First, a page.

Please note that this story and the linked video include homophobic and transphobic language.
Mardi Gras sponsor ANZ has come under fire for a video released as part of its new #LoveSpeech campaign.
“Words do hurt. We need more #LoveSpeech,” the bank tweeted yesterday.
The minute-long video features a rapid-fire montage of LGBTIQ people repeating names they have been called, including ‘faggot’, ‘tranny’, ‘dyke’, and ‘freak’.
Many social media users have criticised ANZ for sharing the confronting video without a warning about its content.
“We absolutely need #LoveSpeech, but I’m afraid this video may be triggering to the very people it is intended to help,” wrote Twitter user Mama T.
Other have posted that they intend to change banks over the campaign.
“Your #LoveSpeech campaign threw a video of multiple hard slurs in my face with absolutely no warning,” tweeted customer Josh to ANZ.
“Feels pretty gross and a bit hurtful, to me, watching an ad for a bank using [these] uncensored words… in the newsfeed,” wrote LGBTIQ advocate Sally Rugg.
“How dare you monetise our trauma,” tweeted activist Nic Holas of The Institute of Many.
ANZ has responded to individual complaints with assurances that the campaign is intended to highlight the impact of abusive homophobic and transphobic language.
“We are trying to demonstrate the impact these words can have so that people might stop using them, or call them out as hurtful when witnessed,” they wrote.
The bank has been ridiculed for its “pink-washing” approach and “straight-splaining”.
“So… you’re using [slurs] to tell people not to use them?” wrote Twitter user Ashra.
One person who was approached to participate in the video said they were “angry” and withdrew their interest after reading the brief.
ANZ has confirmed that two participants pulled out of the project after seeing the script.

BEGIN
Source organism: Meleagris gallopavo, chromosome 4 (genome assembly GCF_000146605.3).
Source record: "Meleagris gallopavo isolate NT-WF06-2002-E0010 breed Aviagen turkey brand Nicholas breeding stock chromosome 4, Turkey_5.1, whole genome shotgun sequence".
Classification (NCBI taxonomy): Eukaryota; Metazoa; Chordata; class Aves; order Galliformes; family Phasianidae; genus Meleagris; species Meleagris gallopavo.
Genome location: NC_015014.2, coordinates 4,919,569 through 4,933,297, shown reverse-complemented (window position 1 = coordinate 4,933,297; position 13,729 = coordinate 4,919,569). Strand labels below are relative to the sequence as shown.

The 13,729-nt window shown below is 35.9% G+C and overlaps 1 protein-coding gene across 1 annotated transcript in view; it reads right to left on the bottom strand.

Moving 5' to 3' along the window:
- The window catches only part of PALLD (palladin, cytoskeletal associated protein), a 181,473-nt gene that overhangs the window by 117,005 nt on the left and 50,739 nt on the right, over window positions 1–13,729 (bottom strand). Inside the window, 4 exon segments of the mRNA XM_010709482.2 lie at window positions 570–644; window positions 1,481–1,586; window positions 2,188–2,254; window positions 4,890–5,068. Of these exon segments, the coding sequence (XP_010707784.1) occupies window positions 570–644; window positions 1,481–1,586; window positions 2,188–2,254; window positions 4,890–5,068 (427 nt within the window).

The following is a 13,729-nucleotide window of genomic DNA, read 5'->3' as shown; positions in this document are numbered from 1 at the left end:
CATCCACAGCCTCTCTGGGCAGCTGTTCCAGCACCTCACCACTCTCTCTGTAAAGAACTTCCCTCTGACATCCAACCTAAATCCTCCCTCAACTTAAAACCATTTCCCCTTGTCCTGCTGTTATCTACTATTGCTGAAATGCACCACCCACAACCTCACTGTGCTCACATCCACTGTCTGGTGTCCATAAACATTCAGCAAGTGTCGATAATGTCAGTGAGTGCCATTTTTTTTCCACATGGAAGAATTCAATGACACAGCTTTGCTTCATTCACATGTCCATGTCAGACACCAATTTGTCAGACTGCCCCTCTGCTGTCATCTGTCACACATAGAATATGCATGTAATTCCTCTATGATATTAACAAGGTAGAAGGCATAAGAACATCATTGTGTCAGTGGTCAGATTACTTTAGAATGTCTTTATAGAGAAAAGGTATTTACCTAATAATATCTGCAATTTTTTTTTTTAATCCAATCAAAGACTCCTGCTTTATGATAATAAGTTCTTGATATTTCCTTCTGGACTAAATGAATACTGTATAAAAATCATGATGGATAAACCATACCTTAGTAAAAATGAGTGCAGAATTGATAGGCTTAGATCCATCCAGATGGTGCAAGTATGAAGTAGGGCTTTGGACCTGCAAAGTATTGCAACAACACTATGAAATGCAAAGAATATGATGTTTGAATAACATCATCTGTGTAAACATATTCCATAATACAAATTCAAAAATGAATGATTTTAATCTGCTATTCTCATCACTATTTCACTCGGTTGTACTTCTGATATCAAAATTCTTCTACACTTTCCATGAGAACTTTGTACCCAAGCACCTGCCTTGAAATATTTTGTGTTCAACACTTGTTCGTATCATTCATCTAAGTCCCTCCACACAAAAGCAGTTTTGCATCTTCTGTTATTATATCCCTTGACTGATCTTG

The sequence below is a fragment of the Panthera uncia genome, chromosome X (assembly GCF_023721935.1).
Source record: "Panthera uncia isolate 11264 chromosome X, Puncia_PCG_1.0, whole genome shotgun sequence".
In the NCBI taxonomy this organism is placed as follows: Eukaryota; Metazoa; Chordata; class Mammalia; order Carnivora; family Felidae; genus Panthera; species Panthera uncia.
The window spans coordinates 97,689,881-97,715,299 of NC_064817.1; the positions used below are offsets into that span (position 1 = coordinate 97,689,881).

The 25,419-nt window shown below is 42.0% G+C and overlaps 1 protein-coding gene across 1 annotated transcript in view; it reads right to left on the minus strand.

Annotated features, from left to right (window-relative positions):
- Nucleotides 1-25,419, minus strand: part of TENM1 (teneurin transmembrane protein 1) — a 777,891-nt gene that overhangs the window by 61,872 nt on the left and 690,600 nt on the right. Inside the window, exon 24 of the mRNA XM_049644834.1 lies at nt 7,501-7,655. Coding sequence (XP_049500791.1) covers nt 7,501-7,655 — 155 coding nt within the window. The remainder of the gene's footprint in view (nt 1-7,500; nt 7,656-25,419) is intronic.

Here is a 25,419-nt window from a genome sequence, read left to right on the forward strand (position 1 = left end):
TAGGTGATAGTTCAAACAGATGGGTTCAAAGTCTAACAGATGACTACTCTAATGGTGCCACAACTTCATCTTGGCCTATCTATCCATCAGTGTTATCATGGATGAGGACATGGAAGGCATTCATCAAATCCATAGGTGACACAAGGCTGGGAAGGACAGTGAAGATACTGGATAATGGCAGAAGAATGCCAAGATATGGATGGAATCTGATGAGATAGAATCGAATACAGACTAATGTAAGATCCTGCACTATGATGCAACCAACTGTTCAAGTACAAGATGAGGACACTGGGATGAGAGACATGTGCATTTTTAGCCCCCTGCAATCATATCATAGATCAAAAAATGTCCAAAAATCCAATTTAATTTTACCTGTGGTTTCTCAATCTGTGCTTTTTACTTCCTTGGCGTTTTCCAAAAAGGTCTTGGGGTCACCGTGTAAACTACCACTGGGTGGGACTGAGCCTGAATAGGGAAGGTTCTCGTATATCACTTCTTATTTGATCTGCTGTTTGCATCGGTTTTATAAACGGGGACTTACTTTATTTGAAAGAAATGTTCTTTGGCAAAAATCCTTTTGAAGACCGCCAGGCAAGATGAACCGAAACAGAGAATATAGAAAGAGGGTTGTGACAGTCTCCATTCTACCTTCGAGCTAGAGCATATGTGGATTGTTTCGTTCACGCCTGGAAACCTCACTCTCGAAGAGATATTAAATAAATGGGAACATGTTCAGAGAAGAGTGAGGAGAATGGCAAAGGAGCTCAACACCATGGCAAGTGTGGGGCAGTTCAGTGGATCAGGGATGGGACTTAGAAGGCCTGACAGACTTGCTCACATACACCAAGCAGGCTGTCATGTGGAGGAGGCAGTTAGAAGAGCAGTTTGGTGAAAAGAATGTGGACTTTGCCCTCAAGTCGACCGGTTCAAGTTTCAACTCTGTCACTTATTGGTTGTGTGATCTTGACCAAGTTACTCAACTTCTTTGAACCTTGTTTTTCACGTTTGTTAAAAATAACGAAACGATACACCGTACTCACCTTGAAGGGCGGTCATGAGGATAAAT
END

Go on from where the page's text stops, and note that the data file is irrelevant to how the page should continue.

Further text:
The bank has also stated that all people featured in the video are members of the LGBTIQ community and were paid for their participation.
“Our Pride Network at ANZ, which includes trans, bi, gay and gender diverse staff members, helped to develop this campaign and have been contributors in many ways, including all content reviews,” a spokesperson told Pink Advocate.
“We considered a range of community views and sought all the necessary classifications and ratings.
“Through the video we hope to start a genuine conversation about hurtful language and how to disarm it.”
Samantha Nomonie Smith said she was “honoured” to appear in the video.
“The conversation needs to be had around hurtful language towards the LGBTIQ+ community and the effect it has on us,” she said.
“Being a part of this film has given me and others a voice that wouldn’t have been heard otherwise.
“I know it is confronting and for many of us, hard to watch, but it’s important that people realise that it’s what we experience each and every day.
“I’m really proud to be a part of igniting this conversation.”
As well as the video, the #LoveSpeech campaign includes a series of animated gifs that reframe anti-LGBTIQ sentiments.
One initially shows the statement ‘Trans people are sick’, before adding ‘of being soooo fabulous’.
Like others, Twitter user Heather announced her intent to change banks, citing offence caused by the gifs.
“I’m trans, I dislike being called ‘sick’, and hearing ‘fabulous’ afterwards makes me feel like I’m being compared to a drag queen (which, in case it needs clarification, is a bad comparison),” she posted.
Conservatives have also reacted badly to the campaign, with some social media users threatening to leave ANZ over the bank’s stated support of the LGBTIQ community.
ANZ is the principal partner of this year’s Gay and Lesbian Mardi Gras.